Consolamentum is the fourth full-length from increasingly progressive UK-based doomers The Wounded Kings and also their debut on Candlelight Records. It’s also their most consistent album-to-album lineup in the band since 2010′s The Shadow over Atlantis (review here) followed 2008′s Embrace of the Narrow Housedebut with just the founding duo of guitarist/keyboardist Steve Mills and bassist/vocalist George Birch, who was out following The Wounded Kings‘ 2010 split with Cough, An Introduction to the Black Arts(review here), as Mills constructed a more complete lineup of the band that would be able to play live. The third album, 2011′s In the Chapel of the Black Hand(review here), arrived with a markedly quick turnaround considering that apart from Mills it was entirely new players involved — vocalist Sharie Neyland, drummer Myke Heath, bassist Jim Willumsen and guitarist Alex Kearney – and particularly with Neyland‘s haunting vocal resonance, tapped into dark elements of cult metal to coincide with three extended pieces the doom of which was complete and encompassing. On Consolamentum, all parties but Willumsen return, and though it’s somewhat ironic that with largely the same group they’d also have their longest break between records to date (three years), with Al Eliadis on bass and Chris Fielding producing, The Wounded Kings have created an album that feels like their most band-oriented work yet, recorded live and brimming with atmospheric density.
Like In the Chapel of the Black Hand, Consolamentum finds The Wounded Kings working with and around an extended trinity of songs. Opener “Gnosis” is the longest of the bunch (immediate points) at 13:20, and its complemented by the centerpiece title-track at 9:08 and the penultimate “The Silence” at 12:14. All three work at the hypnotic crawl one might expect from The Wounded Kings‘ past work — though “Gnosis” picks up toward the end and each seems to offer a payoff of its own — but there’s development evident not just in how well the five-piece work together over the course of Consolamentum‘s 47 minutes, but also in where they go. Each of the longer works is complemented by a shorter one, and as “Elige Magistrum” starts with a pickslide that such a perfect port of that from the beginning of Black Sabbath‘s “Into the Void” that I wondered at first if it might be a sample (it isn’t), it becomes clear that not only are The Wounded Kings reveling in the bleak, deep-running murk of their own tones and the ritual elements that Mills brings to tracks like “Lost Bride” with long-held Hammond notes, they’re also having fun doing it. Completely instrumental, “Elige Magistrum” (1:29) is essentially the band jamming on a riff. It just so happens that when The Wounded Kings do it, it sounds like the end of the world. The subdued “Space Conqueror” (2:23) follows “Consolamentum” and while the actual sound of it is minimalist and arguably the most brooding stretch on the record, it’s also called “Space Conqueror,” so, you know, it’s not without a sense of levity.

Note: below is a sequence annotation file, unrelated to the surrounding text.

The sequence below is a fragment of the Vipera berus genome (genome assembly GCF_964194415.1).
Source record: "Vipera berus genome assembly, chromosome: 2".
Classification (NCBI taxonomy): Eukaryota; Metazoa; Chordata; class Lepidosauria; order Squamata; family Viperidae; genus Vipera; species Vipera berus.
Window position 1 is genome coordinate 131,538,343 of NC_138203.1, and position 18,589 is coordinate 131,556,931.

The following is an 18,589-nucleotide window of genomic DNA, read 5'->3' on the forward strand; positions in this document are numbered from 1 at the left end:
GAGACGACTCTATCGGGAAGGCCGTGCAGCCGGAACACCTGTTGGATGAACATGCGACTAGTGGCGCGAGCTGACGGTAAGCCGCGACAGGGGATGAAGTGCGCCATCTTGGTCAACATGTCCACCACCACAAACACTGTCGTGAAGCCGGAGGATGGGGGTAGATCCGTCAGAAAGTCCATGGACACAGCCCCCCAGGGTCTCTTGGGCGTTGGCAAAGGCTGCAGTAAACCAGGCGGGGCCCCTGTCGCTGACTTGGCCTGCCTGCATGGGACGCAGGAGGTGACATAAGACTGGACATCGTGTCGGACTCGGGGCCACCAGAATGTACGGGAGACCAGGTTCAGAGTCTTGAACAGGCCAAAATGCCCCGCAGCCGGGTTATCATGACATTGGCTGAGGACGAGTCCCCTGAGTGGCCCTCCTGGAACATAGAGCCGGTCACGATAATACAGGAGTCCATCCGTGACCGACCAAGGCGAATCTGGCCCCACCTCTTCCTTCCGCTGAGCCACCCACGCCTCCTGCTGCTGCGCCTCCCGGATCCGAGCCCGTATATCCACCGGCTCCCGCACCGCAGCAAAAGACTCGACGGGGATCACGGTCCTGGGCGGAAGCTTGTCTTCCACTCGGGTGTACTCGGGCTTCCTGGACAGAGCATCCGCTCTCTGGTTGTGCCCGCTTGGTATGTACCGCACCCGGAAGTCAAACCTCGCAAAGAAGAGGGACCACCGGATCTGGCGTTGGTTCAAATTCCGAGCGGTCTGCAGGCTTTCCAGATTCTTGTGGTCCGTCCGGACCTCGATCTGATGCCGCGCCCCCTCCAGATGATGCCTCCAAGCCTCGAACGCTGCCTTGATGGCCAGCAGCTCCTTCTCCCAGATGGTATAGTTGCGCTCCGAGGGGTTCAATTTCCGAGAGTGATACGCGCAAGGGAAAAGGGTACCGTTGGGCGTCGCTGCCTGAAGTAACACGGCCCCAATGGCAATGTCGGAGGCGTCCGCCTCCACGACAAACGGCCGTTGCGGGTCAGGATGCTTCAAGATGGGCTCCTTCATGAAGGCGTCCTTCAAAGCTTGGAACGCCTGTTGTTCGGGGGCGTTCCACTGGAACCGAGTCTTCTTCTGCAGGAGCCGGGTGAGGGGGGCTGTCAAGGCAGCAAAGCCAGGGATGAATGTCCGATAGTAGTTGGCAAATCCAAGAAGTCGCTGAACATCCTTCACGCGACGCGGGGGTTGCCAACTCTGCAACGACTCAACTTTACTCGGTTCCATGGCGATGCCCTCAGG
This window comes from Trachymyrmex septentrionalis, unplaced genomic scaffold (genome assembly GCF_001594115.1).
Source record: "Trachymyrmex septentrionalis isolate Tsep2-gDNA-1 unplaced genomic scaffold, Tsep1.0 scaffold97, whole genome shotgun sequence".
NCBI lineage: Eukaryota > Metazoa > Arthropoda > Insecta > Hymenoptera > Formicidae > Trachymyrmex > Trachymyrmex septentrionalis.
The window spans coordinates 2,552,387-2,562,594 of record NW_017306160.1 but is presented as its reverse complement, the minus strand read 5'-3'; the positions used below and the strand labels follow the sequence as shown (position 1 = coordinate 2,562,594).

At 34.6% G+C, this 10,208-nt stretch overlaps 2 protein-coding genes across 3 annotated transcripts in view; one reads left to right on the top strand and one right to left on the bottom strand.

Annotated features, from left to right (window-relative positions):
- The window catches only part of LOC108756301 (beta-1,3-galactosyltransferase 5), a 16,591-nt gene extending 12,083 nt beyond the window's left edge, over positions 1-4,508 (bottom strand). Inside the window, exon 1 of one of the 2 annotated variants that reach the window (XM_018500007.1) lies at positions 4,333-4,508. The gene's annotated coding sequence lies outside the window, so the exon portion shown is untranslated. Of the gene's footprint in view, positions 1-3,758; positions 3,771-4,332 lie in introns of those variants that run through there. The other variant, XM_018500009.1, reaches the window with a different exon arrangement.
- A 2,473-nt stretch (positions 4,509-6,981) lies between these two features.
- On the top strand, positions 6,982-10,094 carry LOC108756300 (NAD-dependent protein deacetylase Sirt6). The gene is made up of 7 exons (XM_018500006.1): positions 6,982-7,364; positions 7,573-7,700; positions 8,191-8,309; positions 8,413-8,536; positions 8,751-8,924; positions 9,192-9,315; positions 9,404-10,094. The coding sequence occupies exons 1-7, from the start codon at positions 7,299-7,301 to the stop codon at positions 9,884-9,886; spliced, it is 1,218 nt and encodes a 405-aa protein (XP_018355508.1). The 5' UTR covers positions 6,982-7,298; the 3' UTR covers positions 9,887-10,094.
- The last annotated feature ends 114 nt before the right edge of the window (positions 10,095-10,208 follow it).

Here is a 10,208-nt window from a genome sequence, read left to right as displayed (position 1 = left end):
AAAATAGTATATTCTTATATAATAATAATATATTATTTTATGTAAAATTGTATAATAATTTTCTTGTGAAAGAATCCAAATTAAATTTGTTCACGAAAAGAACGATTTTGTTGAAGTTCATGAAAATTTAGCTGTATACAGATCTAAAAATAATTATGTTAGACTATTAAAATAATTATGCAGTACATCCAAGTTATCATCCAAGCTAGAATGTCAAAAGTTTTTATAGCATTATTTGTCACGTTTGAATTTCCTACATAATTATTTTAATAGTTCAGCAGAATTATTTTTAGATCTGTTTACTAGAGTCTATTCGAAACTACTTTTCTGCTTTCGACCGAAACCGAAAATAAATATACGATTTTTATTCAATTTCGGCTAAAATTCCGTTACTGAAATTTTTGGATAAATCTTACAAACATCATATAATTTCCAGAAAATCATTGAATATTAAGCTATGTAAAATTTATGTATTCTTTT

Posted in Reviews on January 29th, 2014 by H.P. Taskmaster
If you’re ever looking to win an award for understatement, call Peter French‘s resumé “enviable.” In 1971, the same year Leaf Hound put out their seminal Growers of Mushroom debut LP, French was fronting Atomic Rooster for the In Hearing Of…album, and 1972 found him taking over for Rusty Day in Cactus for ‘Ot ‘n’ Sweaty. It was a short period of time, but a few landmark contributions. Though Growers of Mushroomwas widely bootlegged and officially reissued along the way, Leaf Hound wouldn’t put out another record until 2007′s Unleashed. With French up front, guitarist Luke Rayner, bassist Ed Pearson and drummer Jimmy Rowland, they’d begun playing out again circa 2004, released a live single through Rise Above in 2006 as a precursor to the album, continuing to tour and do periodic shows. They appeared at Roadburn in 2006 and 2012 both — at the latter playing Growers of Mushroomin full — and at Desertfest in 2012, and in July of that year did two nights in Tokyo that are now presented through Ripple Music as the Live in Japan 2012 CD/DVD (or LP/DVD) package. It’s noteworthy for a few reasons, among them that although they switched out Pearson for Peter Herbert on bass, this incarnation of Leaf Hound had already been active more than five years, over twice as long as the band’s original run.